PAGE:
Contemporary artist Joe Adams has restored several historic houses in his hometown of Macon, and this one proved to be the perfect space for his working studio and a gallery. On the second floor, he created an arty retreat that he rents via Airbnb, decorated with modern furniture and his abstract paintings alongside antique finds and Victorian woodwork.
What was the house like when you bought it?
The house was built around 1900 and still has the original pressed tin roof, which is painted terra cotta. All of the ceilings still have the original bead board, and all of the mantelpieces are intact. At some point, it had been made into an attorneys’ office but fortunately had not been butchered up. It contains all of the original architectural features. I knew I could get historic tax credits to rehabilitate the building. For me, it was ideally situated, since I live in a downtown loft and this building is three blocks away, close to downtown restaurants and businesses.
How does the layout work? And what is the story with that memorable front door?
The apartment and my studio share the original foyer, with stairs to the second floor. My studio consists of four rooms and a back porch, and the front room is set up as a gallery. The front door I treated like a collage of wood and metal, nailing or screwing in various architectural pieces, then painting it turquoise with a burnt umber glaze on top.
What was your goal for the apartment’s interior design?
I collaborated with a building designer, Paul Rogers, and the design of the interior is very eclectic, a combination of modern and traditional. The paintings are all mine, and there are touches of tribal art. My favorite feature is the large Corinthian capital console table in the upstairs landing, which fits my love of history. I wanted to have either black or white painted floors and settled on white for a clean and bright look. They had been painted in the past, so we just primed them and then painted them with a porch-type paint.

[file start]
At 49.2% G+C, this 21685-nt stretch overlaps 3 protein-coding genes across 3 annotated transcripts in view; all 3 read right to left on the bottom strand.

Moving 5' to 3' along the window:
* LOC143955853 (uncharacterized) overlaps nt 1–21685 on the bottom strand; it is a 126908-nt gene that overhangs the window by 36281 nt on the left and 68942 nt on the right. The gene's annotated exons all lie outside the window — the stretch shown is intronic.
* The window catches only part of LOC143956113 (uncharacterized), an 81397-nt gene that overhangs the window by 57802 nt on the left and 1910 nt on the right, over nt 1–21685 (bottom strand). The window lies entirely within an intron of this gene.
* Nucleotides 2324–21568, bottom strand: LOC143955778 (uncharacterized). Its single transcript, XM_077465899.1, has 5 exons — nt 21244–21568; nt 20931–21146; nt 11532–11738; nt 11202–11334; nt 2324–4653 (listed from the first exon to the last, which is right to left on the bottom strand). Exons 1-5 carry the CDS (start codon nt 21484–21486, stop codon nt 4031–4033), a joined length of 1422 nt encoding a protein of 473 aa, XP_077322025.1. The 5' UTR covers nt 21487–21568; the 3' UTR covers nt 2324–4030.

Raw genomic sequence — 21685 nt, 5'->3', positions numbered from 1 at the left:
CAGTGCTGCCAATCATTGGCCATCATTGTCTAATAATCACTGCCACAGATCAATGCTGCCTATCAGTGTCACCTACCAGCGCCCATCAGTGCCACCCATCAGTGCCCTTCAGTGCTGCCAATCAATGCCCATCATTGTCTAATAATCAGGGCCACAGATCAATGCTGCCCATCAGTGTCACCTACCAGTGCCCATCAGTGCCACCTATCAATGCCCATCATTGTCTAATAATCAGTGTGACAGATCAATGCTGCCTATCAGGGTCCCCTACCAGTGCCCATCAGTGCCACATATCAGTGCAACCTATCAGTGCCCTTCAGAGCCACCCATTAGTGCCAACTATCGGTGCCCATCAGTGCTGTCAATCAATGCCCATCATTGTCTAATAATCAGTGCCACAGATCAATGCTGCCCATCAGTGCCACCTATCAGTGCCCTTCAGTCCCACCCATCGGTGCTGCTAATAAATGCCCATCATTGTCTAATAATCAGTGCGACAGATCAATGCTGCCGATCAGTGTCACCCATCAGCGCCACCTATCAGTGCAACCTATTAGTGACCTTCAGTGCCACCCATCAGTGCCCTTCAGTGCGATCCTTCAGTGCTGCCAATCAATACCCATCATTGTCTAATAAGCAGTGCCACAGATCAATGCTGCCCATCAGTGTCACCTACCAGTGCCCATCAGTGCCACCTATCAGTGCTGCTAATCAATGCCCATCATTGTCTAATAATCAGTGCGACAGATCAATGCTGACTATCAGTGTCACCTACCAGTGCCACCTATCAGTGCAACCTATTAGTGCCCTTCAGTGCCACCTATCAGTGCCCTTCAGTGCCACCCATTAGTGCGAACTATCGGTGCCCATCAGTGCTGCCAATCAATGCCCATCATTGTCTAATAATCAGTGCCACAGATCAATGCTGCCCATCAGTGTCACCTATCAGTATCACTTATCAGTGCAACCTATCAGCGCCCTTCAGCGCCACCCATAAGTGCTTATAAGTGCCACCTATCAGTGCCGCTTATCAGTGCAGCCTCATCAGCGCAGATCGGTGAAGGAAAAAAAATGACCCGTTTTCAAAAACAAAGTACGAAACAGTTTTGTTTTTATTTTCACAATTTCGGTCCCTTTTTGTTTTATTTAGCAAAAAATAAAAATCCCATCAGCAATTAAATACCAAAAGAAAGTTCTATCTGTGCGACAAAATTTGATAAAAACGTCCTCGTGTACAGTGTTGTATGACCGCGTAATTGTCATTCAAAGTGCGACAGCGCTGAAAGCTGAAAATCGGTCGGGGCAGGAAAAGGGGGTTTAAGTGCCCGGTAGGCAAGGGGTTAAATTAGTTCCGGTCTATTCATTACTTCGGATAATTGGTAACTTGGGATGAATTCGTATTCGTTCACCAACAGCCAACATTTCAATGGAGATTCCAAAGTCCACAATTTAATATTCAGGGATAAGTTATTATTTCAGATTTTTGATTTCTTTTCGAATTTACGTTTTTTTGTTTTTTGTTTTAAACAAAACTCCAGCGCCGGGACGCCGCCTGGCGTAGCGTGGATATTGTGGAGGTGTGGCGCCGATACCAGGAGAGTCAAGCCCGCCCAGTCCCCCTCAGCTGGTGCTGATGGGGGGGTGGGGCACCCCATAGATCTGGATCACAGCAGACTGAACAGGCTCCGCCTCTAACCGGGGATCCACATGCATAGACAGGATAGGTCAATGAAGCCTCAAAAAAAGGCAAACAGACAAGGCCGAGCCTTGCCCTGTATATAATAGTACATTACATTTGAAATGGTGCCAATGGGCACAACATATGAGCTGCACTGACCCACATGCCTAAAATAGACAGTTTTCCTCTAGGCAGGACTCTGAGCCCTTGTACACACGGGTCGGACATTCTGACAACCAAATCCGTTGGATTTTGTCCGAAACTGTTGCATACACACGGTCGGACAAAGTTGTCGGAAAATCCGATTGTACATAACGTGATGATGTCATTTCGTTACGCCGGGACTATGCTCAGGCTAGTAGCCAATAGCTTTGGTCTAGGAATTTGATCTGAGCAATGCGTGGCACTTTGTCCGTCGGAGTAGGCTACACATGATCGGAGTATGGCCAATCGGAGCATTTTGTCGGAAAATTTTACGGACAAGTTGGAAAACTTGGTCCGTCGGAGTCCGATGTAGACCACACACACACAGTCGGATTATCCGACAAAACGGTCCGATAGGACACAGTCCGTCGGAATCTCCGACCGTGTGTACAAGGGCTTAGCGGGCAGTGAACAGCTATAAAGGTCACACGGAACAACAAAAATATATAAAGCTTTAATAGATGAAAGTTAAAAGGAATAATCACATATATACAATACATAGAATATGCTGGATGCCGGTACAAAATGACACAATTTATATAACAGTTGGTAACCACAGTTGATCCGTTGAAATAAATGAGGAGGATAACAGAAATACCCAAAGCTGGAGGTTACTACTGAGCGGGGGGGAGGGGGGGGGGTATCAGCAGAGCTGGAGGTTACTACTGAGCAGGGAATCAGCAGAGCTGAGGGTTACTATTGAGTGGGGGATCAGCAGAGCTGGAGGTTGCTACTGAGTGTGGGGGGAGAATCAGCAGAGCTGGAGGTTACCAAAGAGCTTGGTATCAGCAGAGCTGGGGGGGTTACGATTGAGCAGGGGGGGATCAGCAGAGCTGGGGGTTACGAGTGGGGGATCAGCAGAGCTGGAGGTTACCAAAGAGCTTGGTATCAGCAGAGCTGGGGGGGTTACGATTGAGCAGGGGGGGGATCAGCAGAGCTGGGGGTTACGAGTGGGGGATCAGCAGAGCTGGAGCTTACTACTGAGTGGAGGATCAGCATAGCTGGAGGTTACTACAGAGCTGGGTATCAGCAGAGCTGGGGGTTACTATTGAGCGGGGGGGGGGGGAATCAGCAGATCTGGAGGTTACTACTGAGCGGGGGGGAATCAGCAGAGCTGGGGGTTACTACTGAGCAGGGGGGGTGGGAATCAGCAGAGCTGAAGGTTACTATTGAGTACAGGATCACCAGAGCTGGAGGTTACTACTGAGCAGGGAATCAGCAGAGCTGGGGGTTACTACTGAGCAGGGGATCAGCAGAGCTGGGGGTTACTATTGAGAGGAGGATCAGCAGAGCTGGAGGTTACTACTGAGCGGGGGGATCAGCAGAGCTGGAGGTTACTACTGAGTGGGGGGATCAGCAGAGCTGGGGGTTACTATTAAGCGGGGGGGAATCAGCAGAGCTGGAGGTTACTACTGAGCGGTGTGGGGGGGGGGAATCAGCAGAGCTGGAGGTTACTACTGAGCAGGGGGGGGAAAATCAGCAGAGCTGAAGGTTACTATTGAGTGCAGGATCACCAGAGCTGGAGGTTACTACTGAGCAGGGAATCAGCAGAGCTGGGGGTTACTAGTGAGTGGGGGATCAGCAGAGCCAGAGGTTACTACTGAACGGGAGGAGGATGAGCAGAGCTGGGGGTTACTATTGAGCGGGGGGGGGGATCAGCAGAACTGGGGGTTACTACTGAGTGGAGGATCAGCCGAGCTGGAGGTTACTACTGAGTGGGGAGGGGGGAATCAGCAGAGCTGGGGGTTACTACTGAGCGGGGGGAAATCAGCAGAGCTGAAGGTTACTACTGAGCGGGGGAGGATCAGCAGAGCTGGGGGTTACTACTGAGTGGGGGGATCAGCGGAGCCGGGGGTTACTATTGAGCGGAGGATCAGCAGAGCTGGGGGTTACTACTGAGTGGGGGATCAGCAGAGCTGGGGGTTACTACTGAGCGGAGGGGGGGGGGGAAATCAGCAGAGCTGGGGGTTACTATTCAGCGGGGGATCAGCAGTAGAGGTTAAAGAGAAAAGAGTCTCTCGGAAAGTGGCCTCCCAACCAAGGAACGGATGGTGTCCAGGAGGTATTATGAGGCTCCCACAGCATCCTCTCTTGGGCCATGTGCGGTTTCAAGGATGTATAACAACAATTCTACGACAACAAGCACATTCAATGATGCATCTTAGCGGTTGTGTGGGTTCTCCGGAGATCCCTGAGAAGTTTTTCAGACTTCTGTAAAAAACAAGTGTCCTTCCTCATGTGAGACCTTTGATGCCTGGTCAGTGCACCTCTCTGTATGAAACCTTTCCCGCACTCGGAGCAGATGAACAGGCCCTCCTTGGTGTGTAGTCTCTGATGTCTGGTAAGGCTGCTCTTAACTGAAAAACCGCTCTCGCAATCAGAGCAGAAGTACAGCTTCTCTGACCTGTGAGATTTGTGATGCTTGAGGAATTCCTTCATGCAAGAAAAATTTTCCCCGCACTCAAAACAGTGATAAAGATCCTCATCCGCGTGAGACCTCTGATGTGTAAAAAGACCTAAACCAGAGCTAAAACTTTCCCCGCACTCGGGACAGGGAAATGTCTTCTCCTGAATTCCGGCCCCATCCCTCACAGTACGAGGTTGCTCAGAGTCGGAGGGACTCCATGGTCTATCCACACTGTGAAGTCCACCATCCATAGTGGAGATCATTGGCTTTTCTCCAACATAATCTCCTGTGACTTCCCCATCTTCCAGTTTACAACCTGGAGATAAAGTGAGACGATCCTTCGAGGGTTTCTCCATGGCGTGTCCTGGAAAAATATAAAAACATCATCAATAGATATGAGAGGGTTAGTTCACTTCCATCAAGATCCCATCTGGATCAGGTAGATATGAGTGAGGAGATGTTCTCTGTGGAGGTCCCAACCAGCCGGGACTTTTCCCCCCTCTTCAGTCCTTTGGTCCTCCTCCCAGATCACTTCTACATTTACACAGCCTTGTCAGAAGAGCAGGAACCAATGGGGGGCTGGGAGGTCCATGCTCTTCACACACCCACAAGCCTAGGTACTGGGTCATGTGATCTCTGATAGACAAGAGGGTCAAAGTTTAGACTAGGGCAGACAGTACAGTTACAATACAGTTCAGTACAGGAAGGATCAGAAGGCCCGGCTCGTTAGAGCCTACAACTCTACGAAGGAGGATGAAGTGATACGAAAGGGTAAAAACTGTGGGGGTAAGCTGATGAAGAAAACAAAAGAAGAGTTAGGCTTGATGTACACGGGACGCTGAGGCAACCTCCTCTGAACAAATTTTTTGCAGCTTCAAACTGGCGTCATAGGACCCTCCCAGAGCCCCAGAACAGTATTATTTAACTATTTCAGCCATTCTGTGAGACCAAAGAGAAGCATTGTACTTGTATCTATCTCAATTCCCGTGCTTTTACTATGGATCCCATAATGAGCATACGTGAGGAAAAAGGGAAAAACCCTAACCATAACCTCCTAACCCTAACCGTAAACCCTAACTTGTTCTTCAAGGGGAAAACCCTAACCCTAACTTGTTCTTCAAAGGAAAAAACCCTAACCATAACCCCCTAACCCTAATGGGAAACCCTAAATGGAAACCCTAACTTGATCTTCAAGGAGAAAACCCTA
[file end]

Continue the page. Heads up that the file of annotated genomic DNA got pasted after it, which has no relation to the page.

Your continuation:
Another fun feature is the painted backsplash.
Paul designed the cabinets with a midcentury vibe, and it was his idea for me to paint the backsplash. The cabinetmaker made a plywood panel that he mounted to the wall. I primed the wood, painted on it in place, then had the cabinets and hood installed. I didn’t plan what the design would be in advance, but I just wanted it colorful. I used acrylic paint along with some paper collage in it, and the dots were created with a stencil and spray paint. The final painting isn’t coated with a protective layer, but I did install a glass backsplash below the cabinets and hood.
You’ve spent your whole life here. Why is Macon a hidden gem?
Macon is often overlooked but has so much to offer. There are so many beautiful historic districts, and the downtown is a very happening place. Mercer University is a major player, and the city has a rich music history. Macon is so much more than what is seen from the interstate.
This article appears in our Spring 2020 issue of Atlanta Magazine’s HOME.